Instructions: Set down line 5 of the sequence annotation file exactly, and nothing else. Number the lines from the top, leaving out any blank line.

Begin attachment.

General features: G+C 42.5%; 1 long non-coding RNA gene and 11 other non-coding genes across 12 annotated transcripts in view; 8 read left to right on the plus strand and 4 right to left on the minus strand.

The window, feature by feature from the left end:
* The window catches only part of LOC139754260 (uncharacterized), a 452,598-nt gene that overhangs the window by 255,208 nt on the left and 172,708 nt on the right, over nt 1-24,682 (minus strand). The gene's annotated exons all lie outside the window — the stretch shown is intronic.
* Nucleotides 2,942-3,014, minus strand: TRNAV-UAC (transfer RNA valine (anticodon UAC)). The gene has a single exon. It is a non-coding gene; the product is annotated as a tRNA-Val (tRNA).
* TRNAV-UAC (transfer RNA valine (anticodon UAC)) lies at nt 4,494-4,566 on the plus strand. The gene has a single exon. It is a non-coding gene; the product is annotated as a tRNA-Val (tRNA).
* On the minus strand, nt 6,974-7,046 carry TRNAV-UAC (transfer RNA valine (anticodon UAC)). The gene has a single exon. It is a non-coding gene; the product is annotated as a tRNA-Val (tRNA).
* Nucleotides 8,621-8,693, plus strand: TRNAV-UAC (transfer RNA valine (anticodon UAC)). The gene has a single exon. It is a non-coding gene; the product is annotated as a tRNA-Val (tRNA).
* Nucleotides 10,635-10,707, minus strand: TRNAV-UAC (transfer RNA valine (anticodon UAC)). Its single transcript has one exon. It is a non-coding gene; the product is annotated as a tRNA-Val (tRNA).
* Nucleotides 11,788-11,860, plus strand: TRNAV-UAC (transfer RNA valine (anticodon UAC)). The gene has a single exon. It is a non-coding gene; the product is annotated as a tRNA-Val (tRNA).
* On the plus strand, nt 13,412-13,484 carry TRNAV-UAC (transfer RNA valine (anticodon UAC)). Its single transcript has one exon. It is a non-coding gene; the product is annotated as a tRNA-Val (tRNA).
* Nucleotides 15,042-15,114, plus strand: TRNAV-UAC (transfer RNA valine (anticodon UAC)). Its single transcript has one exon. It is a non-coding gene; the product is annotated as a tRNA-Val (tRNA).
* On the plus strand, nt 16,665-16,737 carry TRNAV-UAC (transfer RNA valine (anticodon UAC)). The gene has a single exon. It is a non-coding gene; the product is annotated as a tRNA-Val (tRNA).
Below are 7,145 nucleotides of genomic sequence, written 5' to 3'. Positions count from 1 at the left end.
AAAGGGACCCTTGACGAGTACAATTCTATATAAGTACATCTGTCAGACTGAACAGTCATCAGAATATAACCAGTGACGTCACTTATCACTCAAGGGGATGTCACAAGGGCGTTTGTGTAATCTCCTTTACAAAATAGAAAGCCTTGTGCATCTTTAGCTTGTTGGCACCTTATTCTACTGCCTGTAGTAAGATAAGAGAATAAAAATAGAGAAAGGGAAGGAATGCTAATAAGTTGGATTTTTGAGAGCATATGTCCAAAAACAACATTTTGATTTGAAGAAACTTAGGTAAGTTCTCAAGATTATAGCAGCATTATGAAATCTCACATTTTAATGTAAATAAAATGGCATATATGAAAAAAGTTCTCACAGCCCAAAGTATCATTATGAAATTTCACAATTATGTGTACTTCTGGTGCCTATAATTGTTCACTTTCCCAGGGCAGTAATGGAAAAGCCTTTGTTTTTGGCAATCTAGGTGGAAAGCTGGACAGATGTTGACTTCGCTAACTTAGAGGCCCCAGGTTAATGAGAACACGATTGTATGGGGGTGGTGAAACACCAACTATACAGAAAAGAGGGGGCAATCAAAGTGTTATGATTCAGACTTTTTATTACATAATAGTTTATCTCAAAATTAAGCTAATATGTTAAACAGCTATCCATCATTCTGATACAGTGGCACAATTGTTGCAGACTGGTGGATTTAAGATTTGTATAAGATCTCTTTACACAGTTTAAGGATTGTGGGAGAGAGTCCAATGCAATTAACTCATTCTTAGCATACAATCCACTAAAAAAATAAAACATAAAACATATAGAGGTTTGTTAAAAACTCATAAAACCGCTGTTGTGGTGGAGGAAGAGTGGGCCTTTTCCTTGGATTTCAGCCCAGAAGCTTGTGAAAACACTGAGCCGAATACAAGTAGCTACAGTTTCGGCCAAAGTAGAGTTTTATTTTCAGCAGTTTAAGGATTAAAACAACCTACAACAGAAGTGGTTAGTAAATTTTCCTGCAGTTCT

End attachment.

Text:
* TRNAV-UAC (transfer RNA valine (anticodon UAC)) lies at nt 4,494-4,566 on the plus strand. The gene has a single exon. It is a non-coding gene; the product is annotated as a tRNA-Val (tRNA).